SACRAMENTO, Calif. – Today the California Assembly handily passed a state-wide ban on the sale of mattresses and upholstered furniture that contain fiberglass and other toxic flame retardant chemicals.
The Environmental Working Group is sponsoring the bill, which would also prohibit upholsterers from using fiberglass and other toxic chemicals to repair or reupholster mattresses and furniture in California.
“With the Assembly’s passage of A.B. 1059, the legislature took an important step in protecting the health of our state’s residents,” said Bill Allayaud, EWG’s vice president of government affairs in California. “We expect the Senate to follow suit and approve this bill to eliminate unnecessary hidden risks to our health.”
California has long been considered a bellwether state, leading the way for the rest of the U.S. in many areas of health and safety. If a manufacturer is required to satisfy California standards, it will likely adhere to the same high standard with products it sends to the rest of the country.
“The mattress industry is innovative – just think of the recent innovation of online mattress shopping. And we expect them to be able to take out nasty chemicals while meeting flammability standards,” said Allayaud.
Purpose of fiberglass in mattresses
For many years, mattresses and upholstered furniture included chemical flame retardants, but they were linked to serious health harms. In 2018, California banned these chemicals in the foam part of mattresses. Other mattress components, such as layers that contain so-called thermal barriers, were exempt.
Acknowledging consumer awareness of the issue, and in light of legislative bans, manufacturers have eliminated most of the toxic chemicals. But to keep meeting flammability standards, they make the other layers of the mattress with flame resistant materials that are thermal barriers, some of which are problematic for human health.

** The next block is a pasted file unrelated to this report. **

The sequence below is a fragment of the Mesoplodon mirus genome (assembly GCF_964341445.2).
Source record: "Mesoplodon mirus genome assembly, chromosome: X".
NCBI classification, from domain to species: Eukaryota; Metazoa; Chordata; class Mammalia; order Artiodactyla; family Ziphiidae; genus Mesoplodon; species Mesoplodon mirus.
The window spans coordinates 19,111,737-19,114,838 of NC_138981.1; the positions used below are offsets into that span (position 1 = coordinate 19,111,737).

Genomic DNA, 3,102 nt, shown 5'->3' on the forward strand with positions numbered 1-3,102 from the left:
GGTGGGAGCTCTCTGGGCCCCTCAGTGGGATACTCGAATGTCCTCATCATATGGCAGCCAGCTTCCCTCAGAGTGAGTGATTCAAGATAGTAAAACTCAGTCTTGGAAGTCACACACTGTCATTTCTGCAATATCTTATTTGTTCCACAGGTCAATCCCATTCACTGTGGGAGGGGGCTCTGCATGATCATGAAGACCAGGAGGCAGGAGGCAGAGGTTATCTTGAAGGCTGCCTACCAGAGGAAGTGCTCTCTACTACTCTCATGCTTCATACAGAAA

In a 2022 study by California Department of Public Health researchers, “Fiberglass was observed in two of the four [mattress] covers, including potentially inhalable fiberglass fragments that pose a health risk if the covers are opened by consumers.”
If fiberglass does escape containment, the fragments can get everywhere, creating a potential inhalation hazard, damaging the lungs, and irritating the skin and eyes.
Minuscule fiberglass shards can settle on home surfaces and be difficult to remove without professional help, harming people and damaging HVAC systems, furniture, clothing and carpeting.
There are non-toxic replacements for fiberglass and other toxic chemicals, including wool, rayon, and polylactic acid batting. These can be used to meet fire safety standards.
EWG recommends that consumers shopping for a mattress or crib mattress look for one made by a company that’s transparent about what it uses to meet fireproofing requirements and the other materials in their products. It’s best to choose materials like wool and cotton, beware of overstated product claims, and get guidance about healthy mattresses.
The Environmental Working Group is a nonprofit, non-partisan organization that empowers people to live healthier lives in a healthier environment. Through research, advocacy and unique education tools, EWG drives consumer choice and civic action. Visit www.ewg.org for more information.